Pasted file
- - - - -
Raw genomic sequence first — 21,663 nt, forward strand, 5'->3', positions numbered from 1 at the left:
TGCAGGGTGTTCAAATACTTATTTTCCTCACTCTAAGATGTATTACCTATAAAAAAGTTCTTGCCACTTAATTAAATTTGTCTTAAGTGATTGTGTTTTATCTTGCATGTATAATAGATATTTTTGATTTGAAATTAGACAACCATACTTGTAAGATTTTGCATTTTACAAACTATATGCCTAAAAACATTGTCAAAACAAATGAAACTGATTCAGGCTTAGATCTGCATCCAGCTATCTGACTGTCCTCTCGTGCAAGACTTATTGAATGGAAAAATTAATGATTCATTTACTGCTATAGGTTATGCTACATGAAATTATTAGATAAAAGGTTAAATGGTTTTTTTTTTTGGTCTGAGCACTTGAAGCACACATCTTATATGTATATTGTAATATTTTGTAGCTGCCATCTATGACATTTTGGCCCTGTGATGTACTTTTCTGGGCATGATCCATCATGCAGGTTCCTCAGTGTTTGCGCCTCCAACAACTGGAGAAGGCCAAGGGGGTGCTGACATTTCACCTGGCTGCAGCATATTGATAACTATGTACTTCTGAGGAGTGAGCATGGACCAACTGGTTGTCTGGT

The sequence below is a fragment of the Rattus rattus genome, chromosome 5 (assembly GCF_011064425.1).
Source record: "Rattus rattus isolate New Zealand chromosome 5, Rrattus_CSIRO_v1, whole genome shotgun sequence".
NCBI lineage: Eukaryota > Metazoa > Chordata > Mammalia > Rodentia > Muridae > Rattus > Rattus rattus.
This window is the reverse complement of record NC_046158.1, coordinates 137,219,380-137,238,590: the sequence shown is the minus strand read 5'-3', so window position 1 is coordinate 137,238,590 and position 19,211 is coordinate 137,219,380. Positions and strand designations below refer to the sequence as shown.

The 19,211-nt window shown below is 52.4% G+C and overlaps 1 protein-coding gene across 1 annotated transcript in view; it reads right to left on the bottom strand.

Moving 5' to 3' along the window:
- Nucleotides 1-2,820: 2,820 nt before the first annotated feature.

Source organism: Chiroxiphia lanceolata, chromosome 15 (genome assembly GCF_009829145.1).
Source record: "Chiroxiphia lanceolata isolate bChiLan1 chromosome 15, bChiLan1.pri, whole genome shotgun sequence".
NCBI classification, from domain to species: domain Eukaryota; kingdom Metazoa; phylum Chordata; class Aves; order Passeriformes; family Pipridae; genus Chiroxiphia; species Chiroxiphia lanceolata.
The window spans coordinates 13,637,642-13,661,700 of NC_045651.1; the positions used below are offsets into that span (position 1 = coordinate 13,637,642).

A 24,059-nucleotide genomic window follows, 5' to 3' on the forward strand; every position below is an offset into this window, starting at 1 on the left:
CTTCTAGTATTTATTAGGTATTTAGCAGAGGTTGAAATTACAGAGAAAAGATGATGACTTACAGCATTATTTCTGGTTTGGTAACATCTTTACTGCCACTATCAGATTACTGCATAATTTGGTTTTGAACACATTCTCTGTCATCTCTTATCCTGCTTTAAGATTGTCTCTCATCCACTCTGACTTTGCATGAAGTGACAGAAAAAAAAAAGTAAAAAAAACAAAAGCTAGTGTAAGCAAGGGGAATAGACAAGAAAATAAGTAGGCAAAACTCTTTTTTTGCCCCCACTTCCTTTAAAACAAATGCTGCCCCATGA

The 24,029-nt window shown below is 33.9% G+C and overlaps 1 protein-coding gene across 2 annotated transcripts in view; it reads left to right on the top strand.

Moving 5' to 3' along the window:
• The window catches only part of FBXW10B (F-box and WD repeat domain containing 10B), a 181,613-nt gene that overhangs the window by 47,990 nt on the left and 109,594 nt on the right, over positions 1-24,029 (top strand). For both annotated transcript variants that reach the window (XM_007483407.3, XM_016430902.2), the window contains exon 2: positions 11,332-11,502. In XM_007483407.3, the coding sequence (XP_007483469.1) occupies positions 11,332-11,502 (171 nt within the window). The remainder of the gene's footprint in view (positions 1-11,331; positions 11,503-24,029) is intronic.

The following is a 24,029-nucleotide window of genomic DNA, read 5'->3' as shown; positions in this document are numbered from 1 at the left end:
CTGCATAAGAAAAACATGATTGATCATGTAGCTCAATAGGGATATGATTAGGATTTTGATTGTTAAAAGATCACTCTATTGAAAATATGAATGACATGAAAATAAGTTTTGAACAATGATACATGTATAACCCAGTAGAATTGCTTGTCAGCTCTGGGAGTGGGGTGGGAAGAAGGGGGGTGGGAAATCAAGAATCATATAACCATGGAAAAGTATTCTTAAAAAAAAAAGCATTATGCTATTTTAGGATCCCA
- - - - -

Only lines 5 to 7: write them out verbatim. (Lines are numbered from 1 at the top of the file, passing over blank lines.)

NCBI lineage: Eukaryota > Metazoa > Chordata > Mammalia > Rodentia > Muridae > Rattus > Rattus rattus.
This window is the reverse complement of record NC_046158.1, coordinates 137,219,380-137,238,590: the sequence shown is the minus strand read 5'-3', so window position 1 is coordinate 137,238,590 and position 19,211 is coordinate 137,219,380. Positions and strand designations below refer to the sequence as shown.

The 19,211-nt window shown below is 52.4% G+C and overlaps 1 protein-coding gene across 1 annotated transcript in view; it reads right to left on the bottom strand.